Next, we looked into the type of user data being tracked by health-related applications. Beyond collecting data for their own use and sharing it with third parties, do apps track information about their users through other apps and websites?

Health-related apps tracking user data

Data tracking seemed to be just as common as data collecting and twice as common as third-party sharing. Forty-two percent of the apps we studied were found to be tracking data, which is clearly more intrusive than collecting or sharing in-app data.

Tracking Users Outside the App

Though this might be a surprising category in which to find a religious app, at the time of writing, Prayer, Sleep, Bible ranked as the 16th most downloaded “Health and Fitness” app. It’s also the top-ranking app in terms of the percentage of personal data tracked across other apps and websites. This app tracks, and potentially shares, your contact information, personal identifiers, purchases, and more, all outside the app.

Motivation – Daily Quotes ranked highly in this category too. For instance, even when the app is not in use, it still tracks its users’ search history, purchases, and user content. While the app does disclose this information prior to download, not everyone is tech-literate enough to understand the implications, and most people do not read an app’s terms and conditions in full.

Healthy Levels of Safety

With so much concerning data sharing happening in the app world, we wanted to end our study on a more uplifting note. Here, we share what we consider to be some of the safest health-related apps or those that share 0% of their users’ data.

Safest Health-Related Apps

These apps prove that it’s possible to provide health and wellness value without collecting and sharing data. Of the 196 health, fitness, food/diet, sleep, and mental health apps we studied, 25 shared 0% of their users’ data. Everything from White Noise Deep Sleep Sounds to CVS Caremark – and even an app for finding weed! – are available within the app store and do not share your information with third parties.

In a time when mental health is so intensely tested, it’s also important to note that the popular therapy app –Better Help – Therapy –completely avoids collecting and sharing your data. If you’re in need of therapy, as are so many people during this precarious pandemic era, you have at least one option that will also maintain the privacy of your data. Feel free to browse the list for other nutrition, fitness, and wellness trackers that will provide you with valuable information without sharing your personal information. They do exist!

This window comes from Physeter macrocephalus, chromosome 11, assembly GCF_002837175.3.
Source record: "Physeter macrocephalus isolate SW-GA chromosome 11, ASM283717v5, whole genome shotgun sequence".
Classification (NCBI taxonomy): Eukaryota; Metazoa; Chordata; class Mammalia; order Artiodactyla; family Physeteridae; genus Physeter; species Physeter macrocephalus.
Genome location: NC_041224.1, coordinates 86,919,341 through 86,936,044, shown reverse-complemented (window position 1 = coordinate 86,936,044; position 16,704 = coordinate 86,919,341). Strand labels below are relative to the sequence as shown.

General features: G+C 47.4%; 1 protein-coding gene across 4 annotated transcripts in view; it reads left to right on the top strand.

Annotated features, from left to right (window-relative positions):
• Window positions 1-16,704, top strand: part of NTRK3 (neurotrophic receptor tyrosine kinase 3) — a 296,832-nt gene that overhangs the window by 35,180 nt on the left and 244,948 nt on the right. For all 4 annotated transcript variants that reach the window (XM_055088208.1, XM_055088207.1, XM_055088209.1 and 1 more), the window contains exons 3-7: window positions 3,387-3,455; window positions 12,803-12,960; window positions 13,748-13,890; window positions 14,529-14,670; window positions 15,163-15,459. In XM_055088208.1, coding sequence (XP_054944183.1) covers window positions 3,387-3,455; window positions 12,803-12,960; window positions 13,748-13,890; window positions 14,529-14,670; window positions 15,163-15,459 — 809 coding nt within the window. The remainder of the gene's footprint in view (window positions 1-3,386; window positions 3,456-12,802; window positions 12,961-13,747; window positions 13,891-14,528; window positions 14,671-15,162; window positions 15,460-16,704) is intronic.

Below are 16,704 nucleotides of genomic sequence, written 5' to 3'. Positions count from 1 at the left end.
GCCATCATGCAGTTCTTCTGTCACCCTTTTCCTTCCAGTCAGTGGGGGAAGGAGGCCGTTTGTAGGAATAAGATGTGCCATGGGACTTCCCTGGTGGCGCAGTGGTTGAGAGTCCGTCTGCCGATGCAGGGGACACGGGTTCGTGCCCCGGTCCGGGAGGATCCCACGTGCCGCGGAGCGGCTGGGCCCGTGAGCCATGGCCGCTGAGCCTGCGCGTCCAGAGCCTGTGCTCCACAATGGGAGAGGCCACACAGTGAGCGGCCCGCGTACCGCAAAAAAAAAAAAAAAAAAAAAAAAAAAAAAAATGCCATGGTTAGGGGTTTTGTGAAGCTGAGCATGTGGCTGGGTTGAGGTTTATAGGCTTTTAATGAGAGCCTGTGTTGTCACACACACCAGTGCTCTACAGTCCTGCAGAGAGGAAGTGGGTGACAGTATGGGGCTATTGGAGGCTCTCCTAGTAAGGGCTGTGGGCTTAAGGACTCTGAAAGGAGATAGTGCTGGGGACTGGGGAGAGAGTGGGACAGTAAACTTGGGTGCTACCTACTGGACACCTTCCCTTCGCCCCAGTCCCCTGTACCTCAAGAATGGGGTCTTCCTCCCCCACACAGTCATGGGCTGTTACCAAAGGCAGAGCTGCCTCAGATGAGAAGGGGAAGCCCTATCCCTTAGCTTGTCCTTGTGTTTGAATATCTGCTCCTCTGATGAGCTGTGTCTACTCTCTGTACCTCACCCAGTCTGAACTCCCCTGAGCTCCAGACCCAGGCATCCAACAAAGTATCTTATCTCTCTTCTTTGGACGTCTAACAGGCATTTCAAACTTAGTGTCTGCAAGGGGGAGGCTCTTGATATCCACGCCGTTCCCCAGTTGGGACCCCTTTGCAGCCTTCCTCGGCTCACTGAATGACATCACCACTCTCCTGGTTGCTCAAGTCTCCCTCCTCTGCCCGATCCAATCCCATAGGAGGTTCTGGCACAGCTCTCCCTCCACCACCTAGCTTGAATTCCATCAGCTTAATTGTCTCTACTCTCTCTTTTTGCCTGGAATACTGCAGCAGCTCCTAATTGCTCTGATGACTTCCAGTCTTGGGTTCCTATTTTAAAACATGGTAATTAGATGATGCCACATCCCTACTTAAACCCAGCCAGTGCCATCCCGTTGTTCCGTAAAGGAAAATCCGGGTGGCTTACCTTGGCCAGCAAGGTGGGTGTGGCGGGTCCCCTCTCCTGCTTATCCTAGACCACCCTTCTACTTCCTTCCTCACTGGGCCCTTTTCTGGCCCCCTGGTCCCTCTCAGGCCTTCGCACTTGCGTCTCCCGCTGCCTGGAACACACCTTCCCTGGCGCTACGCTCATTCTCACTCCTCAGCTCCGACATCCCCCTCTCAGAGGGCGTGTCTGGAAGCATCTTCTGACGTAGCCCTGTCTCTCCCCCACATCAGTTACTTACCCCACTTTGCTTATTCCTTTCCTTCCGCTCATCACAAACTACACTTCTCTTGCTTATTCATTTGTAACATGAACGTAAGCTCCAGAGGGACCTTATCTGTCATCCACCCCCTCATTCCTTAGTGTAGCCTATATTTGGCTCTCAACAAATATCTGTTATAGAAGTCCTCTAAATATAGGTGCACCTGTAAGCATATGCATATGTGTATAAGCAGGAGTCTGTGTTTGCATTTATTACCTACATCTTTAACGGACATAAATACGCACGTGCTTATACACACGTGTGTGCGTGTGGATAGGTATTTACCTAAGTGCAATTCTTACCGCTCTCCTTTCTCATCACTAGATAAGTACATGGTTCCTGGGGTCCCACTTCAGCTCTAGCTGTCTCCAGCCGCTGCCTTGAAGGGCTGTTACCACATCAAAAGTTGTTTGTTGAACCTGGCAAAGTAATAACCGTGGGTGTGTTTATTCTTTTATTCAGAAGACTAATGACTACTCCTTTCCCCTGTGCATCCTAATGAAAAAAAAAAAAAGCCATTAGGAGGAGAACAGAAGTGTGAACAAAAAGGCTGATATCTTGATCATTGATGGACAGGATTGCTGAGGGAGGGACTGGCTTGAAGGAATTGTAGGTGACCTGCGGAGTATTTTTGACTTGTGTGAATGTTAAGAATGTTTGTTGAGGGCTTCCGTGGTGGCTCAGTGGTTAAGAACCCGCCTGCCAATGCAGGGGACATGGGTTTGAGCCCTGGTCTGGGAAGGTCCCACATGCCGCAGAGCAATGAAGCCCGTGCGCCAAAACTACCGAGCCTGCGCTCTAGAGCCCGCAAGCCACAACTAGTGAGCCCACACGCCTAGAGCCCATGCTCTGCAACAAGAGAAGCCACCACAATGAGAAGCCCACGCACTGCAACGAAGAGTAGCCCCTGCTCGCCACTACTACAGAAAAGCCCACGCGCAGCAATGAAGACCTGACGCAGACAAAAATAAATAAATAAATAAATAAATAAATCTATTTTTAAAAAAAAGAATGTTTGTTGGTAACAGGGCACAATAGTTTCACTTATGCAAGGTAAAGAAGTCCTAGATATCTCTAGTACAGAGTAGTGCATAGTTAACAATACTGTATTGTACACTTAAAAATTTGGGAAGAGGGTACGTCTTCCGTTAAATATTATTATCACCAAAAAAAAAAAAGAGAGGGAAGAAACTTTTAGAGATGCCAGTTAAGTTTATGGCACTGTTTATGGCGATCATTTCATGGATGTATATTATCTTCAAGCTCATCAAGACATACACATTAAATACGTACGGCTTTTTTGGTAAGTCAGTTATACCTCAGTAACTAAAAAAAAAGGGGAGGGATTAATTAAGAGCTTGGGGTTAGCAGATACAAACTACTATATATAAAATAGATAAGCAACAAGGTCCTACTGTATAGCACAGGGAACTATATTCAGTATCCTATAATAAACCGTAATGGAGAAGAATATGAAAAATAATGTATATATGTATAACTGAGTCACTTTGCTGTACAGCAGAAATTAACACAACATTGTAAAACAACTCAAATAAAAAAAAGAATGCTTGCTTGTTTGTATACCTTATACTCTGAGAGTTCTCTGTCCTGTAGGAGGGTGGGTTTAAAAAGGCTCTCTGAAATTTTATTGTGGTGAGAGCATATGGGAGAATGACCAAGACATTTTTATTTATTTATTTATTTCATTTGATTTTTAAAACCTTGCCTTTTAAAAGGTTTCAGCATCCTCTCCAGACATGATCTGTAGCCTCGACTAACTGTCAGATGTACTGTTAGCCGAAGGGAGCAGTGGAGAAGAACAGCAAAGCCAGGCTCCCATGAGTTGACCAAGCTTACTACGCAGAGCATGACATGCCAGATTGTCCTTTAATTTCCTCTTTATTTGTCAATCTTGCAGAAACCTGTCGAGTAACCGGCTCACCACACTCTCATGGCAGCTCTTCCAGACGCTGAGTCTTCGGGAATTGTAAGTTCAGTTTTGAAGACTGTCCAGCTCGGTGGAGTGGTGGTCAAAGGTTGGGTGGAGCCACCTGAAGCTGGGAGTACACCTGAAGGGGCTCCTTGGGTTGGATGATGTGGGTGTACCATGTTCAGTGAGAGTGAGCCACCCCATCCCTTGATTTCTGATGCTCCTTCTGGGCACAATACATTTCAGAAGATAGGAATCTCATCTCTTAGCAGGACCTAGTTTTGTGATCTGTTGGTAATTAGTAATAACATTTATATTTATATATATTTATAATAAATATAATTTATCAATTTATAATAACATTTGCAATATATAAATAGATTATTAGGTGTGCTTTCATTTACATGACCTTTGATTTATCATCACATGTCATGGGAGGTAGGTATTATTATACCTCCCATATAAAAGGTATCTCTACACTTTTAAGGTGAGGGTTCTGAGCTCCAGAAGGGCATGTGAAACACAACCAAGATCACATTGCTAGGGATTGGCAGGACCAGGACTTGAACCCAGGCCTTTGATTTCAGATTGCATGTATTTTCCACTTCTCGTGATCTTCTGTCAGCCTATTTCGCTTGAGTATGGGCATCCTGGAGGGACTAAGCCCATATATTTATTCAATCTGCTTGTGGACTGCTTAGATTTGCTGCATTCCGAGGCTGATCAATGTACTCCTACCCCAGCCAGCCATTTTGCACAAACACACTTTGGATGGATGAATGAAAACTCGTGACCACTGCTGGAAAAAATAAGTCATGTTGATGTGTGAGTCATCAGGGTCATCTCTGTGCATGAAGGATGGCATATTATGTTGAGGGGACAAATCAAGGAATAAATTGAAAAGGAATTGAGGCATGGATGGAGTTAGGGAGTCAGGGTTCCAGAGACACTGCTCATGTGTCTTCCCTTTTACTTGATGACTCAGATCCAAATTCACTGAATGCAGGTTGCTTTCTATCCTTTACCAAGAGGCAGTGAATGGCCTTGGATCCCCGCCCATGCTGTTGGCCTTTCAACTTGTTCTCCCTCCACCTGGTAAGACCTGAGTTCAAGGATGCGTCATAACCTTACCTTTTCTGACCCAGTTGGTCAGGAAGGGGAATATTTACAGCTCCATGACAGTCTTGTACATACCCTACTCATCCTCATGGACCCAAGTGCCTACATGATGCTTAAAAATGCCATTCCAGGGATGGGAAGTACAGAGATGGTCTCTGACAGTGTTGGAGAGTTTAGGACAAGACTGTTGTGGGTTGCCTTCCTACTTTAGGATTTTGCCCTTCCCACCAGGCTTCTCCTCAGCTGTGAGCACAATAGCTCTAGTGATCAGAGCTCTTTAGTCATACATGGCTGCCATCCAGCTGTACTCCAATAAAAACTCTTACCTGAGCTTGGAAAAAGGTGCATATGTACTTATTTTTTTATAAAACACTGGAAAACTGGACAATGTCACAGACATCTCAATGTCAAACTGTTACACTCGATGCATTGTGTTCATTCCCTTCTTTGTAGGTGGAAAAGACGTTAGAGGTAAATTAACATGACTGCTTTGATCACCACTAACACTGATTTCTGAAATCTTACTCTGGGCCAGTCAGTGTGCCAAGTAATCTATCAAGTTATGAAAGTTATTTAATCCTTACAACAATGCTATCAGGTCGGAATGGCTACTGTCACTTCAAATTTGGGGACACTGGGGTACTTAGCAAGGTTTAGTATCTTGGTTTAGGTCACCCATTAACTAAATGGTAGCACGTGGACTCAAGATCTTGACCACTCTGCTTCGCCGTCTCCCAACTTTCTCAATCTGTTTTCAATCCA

Staying Informed the Healthy Way

Thanks to Apple’s new privacy policies, users can be more aware of the data that their apps will use and/or share. That being said, this transparency does not mean that apps will cease to collect or distribute personal information altogether. Of the 196 health and wellness apps we tracked, the vast majority were found to both collect and share everything from search history to financial information with third-party vendors. It’s important to stay aware and choose the types of apps that are right for you, especially when it’s in the name of health. is entirely dedicated to helping you find the best fitness tools. More specifically, FitRated lets you filter results by your personal budget and fitness goals in order to help find the perfect fitness equipment for your home. Whether you’re on a tight budget or looking for something more advanced, you deserve to be able to work on your fitness to improve your physical health, but also your mental health. To get some help finding your next piece of equipment, head to today.

Methodology and Limitations

For this study, we analyzed 196 iOS applications related to health (including health, fitness, food/diet, mental health, and sleep apps). Utilizing the “App Privacy” section within each application in the App Store, we were able to collect information about the user data apps share with third parties (“Third-Party Advertising”), the data they collect for personal use (“Developer’s Advertising or Marketing”), and the data tracked outside the app’s use (“Data Used to Track You”).

No statistical testing was performed, so the claims listed above are based on means alone. As such, this content is exploratory and is presented for informational purposes only.

Fair Use Statement

Sharing information is a key component of what makes Apple’s new policy more fair and transparent. If you’d like to share this information for the benefit of others, you are free to do so. Just be sure your purposes are noncommercial and that you link back to this page.